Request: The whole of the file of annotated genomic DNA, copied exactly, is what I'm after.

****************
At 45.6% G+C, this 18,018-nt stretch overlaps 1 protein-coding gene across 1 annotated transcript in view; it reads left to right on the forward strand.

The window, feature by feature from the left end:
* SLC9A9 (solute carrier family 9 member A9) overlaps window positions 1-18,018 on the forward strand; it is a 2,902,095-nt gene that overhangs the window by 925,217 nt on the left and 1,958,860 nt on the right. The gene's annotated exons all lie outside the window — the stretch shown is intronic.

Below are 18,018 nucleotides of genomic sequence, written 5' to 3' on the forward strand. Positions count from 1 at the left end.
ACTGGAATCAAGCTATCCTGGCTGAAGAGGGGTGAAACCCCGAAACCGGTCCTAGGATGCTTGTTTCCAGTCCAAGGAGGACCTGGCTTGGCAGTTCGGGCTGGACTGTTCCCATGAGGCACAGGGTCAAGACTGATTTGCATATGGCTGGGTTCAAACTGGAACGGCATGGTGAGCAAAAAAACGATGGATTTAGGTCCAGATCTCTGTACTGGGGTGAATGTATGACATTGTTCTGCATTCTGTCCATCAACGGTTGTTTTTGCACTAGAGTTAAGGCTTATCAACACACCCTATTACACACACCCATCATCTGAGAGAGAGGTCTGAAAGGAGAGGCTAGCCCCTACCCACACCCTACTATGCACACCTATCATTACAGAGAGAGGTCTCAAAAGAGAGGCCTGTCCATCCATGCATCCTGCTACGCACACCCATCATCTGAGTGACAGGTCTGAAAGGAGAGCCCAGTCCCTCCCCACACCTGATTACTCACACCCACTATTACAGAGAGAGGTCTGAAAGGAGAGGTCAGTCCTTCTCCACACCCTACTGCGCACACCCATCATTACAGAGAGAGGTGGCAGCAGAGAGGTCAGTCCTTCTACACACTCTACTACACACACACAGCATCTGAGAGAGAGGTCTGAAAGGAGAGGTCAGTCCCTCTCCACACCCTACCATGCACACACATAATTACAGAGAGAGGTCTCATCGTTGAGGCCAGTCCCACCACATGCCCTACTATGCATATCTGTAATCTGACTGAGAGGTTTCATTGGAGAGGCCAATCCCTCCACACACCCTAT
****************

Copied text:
At 45.6% G+C, this 18,018-nt stretch overlaps 1 protein-coding gene across 1 annotated transcript in view; it reads left to right on the forward strand.

The window, feature by feature from the left end:
* SLC9A9 (solute carrier family 9 member A9) overlaps window positions 1-18,018 on the forward strand; it is a 2,902,095-nt gene that overhangs the window by 925,217 nt on the left and 1,958,860 nt on the right. The gene's annotated exons all lie outside the window — the stretch shown is intronic.

Below are 18,018 nucleotides of genomic sequence, written 5' to 3' on the forward strand. Positions count from 1 at the left end.
ACTGGAATCAAGCTATCCTGGCTGAAGAGGGGTGAAACCCCGAAACCGGTCCTAGGATGCTTGTTTCCAGTCCAAGGAGGACCTGGCTTGGCAGTTCGGGCTGGACTGTTCCCATGAGGCACAGGGTCAAGACTGATTTGCATATGGCTGGGTTCAAACTGGAACGGCATGGTGAGCAAAAAAACGATGGATTTAGGTCCAGATCTCTGTACTGGGGTGAATGTATGACATTGTTCTGCATTCTGTCCATCAACGGTTGTTTTTGCACTAGAGTTAAGGCTTATCAACACACCCTATTACACACACCCATCATCTGAGAGAGAGGTCTGAAAGGAGAGGCTAGCCCCTACCCACACCCTACTATGCACACCTATCATTACAGAGAGAGGTCTCAAAAGAGAGGCCTGTCCATCCATGCATCCTGCTACGCACACCCATCATCTGAGTGACAGGTCTGAAAGGAGAGCCCAGTCCCTCCCCACACCTGATTACTCACACCCACTATTACAGAGAGAGGTCTGAAAGGAGAGGTCAGTCCTTCTCCACACCCTACTGCGCACACCCATCATTACAGAGAGAGGTGGCAGCAGAGAGGTCAGTCCTTCTACACACTCTACTACACACACACAGCATCTGAGAGAGAGGTCTGAAAGGAGAGGTCAGTCCCTCTCCACACCCTACCATGCACACACATAATTACAGAGAGAGGTCTCATCGTTGAGGCCAGTCCCACCACATGCCCTACTATGCATATCTGTAATCTGACTGAGAGGTTTCATTGGAGAGGCCAATCCCTCCACACACCCTAT